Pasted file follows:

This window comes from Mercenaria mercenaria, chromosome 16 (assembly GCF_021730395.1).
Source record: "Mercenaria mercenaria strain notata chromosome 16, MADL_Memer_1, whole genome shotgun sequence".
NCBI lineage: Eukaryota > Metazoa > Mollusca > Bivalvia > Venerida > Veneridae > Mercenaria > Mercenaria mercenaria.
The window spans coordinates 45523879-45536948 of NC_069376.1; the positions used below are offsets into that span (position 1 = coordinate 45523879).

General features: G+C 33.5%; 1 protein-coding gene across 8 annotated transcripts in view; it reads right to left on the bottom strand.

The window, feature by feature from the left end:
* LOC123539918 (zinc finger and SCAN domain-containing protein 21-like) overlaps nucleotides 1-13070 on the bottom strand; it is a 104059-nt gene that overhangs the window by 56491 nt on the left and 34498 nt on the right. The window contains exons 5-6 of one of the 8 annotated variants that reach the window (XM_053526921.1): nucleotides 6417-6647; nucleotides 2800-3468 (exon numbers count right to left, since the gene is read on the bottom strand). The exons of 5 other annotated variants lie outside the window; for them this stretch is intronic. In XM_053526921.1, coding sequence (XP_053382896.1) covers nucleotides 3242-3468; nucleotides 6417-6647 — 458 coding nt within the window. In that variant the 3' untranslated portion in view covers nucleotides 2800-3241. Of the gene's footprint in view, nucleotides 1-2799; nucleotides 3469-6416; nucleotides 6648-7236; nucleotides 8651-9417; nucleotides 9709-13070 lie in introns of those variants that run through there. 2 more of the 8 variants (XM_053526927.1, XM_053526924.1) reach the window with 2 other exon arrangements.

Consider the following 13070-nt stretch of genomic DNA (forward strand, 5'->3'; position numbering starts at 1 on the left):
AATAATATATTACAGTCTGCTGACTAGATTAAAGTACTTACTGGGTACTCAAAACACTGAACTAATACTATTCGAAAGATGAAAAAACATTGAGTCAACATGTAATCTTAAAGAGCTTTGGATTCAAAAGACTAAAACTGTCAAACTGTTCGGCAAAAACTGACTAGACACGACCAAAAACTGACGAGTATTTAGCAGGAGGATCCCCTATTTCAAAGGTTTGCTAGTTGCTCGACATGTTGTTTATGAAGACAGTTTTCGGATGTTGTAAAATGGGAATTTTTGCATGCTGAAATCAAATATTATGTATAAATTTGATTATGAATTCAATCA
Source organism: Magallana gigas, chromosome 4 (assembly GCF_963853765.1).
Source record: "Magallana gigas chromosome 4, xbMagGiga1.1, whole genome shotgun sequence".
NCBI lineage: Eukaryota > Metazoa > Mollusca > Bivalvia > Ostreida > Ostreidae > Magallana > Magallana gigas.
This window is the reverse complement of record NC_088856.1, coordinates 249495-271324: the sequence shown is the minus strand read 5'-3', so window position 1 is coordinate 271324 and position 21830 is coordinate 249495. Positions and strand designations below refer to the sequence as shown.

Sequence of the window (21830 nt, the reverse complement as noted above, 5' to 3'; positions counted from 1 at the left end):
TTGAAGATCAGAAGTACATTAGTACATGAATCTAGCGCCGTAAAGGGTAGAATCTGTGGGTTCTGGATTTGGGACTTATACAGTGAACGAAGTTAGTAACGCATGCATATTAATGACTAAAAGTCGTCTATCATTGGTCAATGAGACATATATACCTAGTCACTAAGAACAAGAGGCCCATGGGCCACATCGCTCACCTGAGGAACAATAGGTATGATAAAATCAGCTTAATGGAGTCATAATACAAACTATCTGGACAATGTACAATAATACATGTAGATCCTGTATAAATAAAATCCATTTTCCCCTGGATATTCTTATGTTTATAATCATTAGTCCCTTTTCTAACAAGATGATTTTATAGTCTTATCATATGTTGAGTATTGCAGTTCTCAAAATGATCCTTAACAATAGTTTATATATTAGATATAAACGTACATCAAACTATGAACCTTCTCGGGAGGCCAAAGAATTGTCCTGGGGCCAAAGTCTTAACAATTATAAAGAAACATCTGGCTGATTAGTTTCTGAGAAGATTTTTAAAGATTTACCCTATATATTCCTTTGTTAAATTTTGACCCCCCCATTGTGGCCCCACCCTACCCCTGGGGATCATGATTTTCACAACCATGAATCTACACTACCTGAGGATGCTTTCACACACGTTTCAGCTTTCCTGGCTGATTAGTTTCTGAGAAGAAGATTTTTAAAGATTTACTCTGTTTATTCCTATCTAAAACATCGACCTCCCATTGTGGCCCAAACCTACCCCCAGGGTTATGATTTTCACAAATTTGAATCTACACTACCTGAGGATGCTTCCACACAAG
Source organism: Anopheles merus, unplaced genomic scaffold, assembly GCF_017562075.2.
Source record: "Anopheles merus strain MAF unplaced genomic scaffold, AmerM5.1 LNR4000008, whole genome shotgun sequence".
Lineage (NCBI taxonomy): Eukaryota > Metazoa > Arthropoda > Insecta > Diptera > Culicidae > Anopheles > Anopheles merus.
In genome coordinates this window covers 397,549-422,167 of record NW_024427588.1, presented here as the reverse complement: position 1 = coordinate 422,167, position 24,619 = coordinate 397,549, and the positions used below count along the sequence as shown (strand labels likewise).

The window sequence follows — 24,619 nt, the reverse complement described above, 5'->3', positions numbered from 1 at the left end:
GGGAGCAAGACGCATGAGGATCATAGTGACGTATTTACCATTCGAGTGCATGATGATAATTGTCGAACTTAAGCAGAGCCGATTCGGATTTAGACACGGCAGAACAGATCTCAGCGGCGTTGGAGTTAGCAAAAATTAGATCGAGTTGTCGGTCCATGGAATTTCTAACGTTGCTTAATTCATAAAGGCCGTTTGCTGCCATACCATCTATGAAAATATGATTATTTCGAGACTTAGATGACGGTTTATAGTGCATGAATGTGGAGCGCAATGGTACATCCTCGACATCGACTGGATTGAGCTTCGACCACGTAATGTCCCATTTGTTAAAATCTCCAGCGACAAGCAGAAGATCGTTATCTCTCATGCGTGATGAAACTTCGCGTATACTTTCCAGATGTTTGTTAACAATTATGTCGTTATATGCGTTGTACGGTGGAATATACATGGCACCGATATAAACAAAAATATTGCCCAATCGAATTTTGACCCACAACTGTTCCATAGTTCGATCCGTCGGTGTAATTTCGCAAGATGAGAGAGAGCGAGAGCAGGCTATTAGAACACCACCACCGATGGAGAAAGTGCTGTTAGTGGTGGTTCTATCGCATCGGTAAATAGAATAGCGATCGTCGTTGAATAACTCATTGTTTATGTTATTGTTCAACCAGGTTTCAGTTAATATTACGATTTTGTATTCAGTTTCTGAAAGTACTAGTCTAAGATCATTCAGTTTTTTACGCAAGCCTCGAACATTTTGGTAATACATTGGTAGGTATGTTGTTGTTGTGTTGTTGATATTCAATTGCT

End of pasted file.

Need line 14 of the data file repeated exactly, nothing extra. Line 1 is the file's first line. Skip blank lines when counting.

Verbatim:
Sequence of the window (21830 nt, the reverse complement as noted above, 5' to 3'; positions counted from 1 at the left end):